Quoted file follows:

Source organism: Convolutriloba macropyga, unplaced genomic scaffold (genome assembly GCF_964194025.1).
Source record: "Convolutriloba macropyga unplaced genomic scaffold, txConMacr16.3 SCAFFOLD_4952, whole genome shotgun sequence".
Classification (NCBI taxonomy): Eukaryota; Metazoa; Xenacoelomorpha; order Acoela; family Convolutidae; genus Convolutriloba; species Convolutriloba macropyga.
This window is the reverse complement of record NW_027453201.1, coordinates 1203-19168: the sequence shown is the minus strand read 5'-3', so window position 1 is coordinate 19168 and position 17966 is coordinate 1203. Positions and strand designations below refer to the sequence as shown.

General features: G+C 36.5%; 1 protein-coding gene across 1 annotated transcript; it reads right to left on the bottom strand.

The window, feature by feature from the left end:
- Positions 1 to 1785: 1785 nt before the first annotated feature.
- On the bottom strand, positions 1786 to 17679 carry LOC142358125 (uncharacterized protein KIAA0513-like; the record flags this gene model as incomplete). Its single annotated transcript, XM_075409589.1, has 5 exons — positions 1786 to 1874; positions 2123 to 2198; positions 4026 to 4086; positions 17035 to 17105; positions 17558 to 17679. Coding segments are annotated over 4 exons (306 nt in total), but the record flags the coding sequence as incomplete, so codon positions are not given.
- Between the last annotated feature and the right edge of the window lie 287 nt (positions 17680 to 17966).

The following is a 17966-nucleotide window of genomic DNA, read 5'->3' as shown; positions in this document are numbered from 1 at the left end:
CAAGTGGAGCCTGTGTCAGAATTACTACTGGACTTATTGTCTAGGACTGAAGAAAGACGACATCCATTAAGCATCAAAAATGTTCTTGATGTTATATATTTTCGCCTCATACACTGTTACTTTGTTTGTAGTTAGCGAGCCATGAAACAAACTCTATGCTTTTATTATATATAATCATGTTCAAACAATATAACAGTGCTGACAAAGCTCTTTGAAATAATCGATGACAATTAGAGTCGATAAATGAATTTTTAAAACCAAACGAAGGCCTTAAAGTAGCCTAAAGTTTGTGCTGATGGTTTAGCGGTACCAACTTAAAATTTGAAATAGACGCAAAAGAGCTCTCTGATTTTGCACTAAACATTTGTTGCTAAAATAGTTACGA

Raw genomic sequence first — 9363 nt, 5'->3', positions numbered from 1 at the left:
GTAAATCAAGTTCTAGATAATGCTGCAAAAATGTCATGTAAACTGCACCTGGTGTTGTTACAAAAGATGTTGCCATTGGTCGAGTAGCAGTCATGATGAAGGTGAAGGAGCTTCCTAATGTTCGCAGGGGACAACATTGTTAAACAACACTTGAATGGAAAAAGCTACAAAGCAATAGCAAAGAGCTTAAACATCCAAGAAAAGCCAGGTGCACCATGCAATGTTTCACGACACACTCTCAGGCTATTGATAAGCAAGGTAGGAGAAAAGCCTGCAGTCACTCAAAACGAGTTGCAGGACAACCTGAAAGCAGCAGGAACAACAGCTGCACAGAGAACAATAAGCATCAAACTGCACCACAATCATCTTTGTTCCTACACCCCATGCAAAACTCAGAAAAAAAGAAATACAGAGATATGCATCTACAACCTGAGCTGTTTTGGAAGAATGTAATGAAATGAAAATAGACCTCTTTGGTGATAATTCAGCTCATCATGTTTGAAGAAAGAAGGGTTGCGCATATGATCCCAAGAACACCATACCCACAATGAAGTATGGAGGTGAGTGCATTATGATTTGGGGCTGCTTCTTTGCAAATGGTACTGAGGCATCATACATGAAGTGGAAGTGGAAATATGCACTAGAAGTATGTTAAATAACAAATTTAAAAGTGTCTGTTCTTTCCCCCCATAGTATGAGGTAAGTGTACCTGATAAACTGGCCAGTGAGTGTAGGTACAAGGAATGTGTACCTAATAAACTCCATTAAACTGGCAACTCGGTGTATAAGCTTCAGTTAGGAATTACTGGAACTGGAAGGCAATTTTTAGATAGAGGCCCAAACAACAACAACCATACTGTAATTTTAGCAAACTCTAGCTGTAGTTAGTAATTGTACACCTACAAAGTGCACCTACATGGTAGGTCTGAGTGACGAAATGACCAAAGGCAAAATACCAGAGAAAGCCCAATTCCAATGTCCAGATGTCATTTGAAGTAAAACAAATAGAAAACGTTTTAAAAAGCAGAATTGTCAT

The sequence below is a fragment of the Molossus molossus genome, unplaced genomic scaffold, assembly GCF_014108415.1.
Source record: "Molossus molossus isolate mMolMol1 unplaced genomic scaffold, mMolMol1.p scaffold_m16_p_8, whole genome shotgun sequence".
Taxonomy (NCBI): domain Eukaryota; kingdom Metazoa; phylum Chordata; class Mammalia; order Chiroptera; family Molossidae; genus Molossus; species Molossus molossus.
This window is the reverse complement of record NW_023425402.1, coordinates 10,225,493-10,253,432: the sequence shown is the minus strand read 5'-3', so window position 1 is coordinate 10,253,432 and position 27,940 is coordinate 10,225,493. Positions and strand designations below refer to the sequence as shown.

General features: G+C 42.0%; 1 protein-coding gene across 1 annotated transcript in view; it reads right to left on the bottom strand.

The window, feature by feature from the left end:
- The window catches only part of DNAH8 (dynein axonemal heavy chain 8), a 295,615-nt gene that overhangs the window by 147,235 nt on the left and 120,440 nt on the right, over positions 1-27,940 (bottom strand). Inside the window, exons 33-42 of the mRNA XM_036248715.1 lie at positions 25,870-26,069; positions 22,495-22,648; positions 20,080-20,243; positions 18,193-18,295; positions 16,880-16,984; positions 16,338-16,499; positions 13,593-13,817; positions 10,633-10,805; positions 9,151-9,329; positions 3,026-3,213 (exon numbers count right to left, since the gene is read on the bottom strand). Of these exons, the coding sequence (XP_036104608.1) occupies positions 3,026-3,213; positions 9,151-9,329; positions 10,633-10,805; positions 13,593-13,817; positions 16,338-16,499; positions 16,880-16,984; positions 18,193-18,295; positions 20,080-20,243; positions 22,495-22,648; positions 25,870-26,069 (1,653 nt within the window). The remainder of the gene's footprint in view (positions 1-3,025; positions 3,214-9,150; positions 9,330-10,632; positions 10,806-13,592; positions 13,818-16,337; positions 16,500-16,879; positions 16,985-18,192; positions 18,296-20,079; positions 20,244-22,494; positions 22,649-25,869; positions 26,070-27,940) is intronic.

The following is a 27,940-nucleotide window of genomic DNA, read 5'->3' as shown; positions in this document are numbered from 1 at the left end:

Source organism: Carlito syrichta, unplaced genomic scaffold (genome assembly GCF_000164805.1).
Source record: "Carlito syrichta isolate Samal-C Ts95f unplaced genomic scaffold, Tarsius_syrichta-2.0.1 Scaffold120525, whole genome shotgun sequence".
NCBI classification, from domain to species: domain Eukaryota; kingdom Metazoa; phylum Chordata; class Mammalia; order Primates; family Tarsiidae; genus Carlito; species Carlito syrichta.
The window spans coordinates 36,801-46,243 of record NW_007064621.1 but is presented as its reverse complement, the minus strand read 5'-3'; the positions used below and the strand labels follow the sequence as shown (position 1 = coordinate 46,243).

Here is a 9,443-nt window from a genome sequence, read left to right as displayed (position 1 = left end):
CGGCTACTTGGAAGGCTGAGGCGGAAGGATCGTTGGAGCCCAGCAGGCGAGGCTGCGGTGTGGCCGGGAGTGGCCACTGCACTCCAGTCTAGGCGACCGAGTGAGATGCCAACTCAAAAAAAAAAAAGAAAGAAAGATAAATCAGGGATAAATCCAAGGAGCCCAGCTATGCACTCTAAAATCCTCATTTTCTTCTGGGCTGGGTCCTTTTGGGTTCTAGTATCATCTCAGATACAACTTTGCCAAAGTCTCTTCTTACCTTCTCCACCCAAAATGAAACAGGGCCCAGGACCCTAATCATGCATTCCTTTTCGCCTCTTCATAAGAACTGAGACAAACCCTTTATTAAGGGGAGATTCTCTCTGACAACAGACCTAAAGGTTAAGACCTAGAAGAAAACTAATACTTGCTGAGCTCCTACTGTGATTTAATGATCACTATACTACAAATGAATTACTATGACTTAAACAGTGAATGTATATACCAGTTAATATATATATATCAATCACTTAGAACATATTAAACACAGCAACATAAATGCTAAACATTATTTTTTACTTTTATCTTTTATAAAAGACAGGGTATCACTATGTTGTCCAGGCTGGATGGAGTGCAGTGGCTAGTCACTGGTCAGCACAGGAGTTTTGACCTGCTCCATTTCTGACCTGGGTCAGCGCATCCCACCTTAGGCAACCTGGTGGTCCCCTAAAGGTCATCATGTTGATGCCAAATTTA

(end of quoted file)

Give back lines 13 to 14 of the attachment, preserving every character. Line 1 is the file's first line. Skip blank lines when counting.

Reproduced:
GTAAATCAAGTTCTAGATAATGCTGCAAAAATGTCATGTAAACTGCACCTGGTGTTGTTACAAAAGATGTTGCCATTGGTCGAGTAGCAGTCATGATGAAGGTGAAGGAGCTTCCTAATGTTCGCAGGGGACAACATTGTTAAACAACACTTGAATGGAAAAAGCTACAAAGCAATAGCAAAGAGCTTAAACATCCAAGAAAAGCCAGGTGCACCATGCAATGTTTCACGACACACTCTCAGGCTATTGATAAGCAAGGTAGGAGAAAAGCCTGCAGTCACTCAAAACGAGTTGCAGGACAACCTGAAAGCAGCAGGAACAACAGCTGCACAGAGAACAATAAGCATCAAACTGCACCACAATCATCTTTGTTCCTACACCCCATGCAAAACTCAGAAAAAAAGAAATACAGAGATATGCATCTACAACCTGAGCTGTTTTGGAAGAATGTAATGAAATGAAAATAGACCTCTTTGGTGATAATTCAGCTCATCATGTTTGAAGAAAGAAGGGTTGCGCATATGATCCCAAGAACACCATACCCACAATGAAGTATGGAGGTGAGTGCATTATGATTTGGGGCTGCTTCTTTGCAAATGGTACTGAGGCATCATACATGAAGTGGAAGTGGAAATATGCACTAGAAGTATGTTAAATAACAAATTTAAAAGTGTCTGTTCTTTCCCCCCATAGTATGAGGTAAGTGTACCTGATAAACTGGCCAGTGAGTGTAGGTACAAGGAATGTGTACCTAATAAACTCCATTAAACTGGCAACTCGGTGTATAAGCTTCAGTTAGGAATTACTGGAACTGGAAGGCAATTTTTAGATAGAGGCCCAAACAACAACAACCATACTGTAATTTTAGCAAACTCTAGCTGTAGTTAGTAATTGTACACCTACAAAGTGCACCTACATGGTAGGTCTGAGTGACGAAATGACCAAAGGCAAAATACCAGAGAAAGCCCAATTCCAATGTCCAGATGTCATTTGAAGTAAAACAAATAGAAAACGTTTTAAAAAGCAGAATTGTCAT

The sequence below is a fragment of the Molossus molossus genome, unplaced genomic scaffold, assembly GCF_014108415.1.